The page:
It’s hard not to love the Roomba, that charming "robovac" that shimmies through your home. A Roomba can dart around every domestic obstacle imaginable—trinkets on the floor, a child’s discarded toys, hulking coffee tables.
Every product that belongs to the Roomba 900 line is equipped with cameras that allow it to develop clear, vivid memories of your home. The more time you spend with your Roomba, the more familiar it becomes with your floor. How unsettling it is, then, to learn that iRobot, Roomba's manufacturer, may have plans to sell these maps to third-party companies.
Earlier this week, iRobot CEO Colin Angle told Reuters that he is hoping to make a deal to sell those maps to Amazon, Apple, or Google in the next few years. "There's an entire ecosystem of things and services that the smart home can deliver, once you have a rich map of the home that the user has allowed to be shared," he said.
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Here was a mere statement of intent that became cause for alarm, developing into a real PR fracas for iRobot. Angle's proclamation brought forth a number of privacy issues regarding consent and how that’s being communicated to consumers. The past few days have given rise to a real murderer'srow of anxiety-inducingheadlines, feeding a general climate of unease regarding how much of your data iRobot is harvesting and where that data's going.
It's prompted iRobot to go on the defense and offer tidy reassurances to consumers. “iRobot takes privacy and security of its customers very seriously,” Angle said to those who were seized by fear that other Silicon Valley companies now had maps of their homes. “We will always ask your permission to even store map data.”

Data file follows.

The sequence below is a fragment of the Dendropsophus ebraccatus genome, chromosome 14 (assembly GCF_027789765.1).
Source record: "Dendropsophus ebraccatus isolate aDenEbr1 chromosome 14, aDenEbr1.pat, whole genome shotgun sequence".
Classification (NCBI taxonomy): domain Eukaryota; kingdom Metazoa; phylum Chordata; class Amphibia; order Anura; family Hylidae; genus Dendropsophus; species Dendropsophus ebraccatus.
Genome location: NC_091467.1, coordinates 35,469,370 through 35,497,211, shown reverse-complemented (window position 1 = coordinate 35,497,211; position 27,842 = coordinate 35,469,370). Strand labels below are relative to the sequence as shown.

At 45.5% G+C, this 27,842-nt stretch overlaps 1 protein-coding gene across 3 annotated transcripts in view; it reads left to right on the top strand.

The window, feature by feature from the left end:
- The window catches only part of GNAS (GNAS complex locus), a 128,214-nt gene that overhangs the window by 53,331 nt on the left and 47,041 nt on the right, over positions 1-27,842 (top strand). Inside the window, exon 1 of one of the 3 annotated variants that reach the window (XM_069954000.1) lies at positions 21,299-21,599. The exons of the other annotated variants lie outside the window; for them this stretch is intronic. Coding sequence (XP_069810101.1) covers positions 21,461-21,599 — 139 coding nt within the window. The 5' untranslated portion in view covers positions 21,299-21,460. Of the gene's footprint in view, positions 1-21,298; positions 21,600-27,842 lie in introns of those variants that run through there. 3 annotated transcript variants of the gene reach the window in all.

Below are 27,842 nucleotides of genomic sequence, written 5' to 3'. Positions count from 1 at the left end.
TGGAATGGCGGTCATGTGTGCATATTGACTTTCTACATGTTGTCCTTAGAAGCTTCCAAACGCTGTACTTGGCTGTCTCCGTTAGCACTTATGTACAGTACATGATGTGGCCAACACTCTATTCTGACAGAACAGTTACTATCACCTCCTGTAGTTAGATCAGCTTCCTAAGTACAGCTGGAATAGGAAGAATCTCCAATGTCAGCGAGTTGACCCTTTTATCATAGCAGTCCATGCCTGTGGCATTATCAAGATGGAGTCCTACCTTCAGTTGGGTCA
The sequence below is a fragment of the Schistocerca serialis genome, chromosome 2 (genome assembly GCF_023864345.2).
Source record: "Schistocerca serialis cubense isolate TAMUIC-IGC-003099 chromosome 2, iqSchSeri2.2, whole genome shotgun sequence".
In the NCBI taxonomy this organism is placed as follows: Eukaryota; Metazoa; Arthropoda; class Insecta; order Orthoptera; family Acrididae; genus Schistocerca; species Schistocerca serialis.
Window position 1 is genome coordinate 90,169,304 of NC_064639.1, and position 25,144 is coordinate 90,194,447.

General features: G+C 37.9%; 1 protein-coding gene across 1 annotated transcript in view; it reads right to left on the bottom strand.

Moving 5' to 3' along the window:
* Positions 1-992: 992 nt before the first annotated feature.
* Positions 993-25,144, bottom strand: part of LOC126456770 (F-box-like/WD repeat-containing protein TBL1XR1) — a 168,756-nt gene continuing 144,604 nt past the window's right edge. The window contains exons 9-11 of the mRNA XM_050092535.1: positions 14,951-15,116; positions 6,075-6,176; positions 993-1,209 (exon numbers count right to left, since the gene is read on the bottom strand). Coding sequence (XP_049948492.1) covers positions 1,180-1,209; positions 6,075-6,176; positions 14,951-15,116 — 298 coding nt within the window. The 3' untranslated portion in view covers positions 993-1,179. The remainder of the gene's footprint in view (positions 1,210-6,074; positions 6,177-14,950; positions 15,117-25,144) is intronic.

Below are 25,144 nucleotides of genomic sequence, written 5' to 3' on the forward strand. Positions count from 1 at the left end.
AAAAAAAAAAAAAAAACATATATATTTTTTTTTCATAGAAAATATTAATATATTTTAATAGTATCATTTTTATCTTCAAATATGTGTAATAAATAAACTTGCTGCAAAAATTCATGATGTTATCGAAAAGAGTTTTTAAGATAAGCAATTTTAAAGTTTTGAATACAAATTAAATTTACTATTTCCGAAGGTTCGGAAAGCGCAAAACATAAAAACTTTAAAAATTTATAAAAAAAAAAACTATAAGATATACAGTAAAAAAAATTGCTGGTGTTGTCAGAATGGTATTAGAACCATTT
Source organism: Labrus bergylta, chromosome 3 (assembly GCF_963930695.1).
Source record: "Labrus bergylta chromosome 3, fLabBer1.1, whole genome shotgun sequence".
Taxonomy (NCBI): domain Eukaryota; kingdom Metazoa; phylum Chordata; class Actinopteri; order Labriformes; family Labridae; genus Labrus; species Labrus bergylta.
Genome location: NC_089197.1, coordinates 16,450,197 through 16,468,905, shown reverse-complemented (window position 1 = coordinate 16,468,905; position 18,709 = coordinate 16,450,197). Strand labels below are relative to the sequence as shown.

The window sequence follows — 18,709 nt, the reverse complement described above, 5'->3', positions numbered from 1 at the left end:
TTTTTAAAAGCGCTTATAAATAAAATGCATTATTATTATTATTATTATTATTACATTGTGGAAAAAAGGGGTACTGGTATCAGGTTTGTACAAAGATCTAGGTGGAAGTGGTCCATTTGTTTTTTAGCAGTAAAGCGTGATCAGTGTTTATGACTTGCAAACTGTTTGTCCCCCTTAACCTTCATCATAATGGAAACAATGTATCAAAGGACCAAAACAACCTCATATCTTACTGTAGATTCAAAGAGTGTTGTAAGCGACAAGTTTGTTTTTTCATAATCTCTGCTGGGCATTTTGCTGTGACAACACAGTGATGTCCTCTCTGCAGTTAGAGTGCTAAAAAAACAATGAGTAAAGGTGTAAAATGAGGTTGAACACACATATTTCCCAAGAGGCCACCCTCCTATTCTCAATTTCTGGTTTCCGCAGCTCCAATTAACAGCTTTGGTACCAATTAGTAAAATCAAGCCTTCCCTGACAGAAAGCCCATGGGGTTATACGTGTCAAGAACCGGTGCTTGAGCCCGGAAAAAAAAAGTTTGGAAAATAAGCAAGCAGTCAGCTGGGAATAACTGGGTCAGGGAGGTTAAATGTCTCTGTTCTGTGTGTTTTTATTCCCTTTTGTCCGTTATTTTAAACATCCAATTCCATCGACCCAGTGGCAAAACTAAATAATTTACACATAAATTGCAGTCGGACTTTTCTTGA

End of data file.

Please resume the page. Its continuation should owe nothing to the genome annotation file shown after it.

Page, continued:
Depending on how trustful a person you are, these consolations may not quite assuage your fears that your data can fall into the wrong hands. iRobot's Terms of Service are disconcertingly opaque, written in obtuse legalese that takes quite some time to decipher. I can only hope that, if iRobot does roll out such partnerships in the near future, the company makes these third-party agreements as explicit as possible for consumers. Either way, I’d remain alert. Put faith in your Dyson.
Mayukh Sen is a James Beard Award-winning food and culture writer in New York. His writing has appeared in the New York Times, the New Yorker, Bon Appetit, and elsewhere. He won a 2018 James Beard Award in Journalism for his profile of Princess Pamela published on Food52.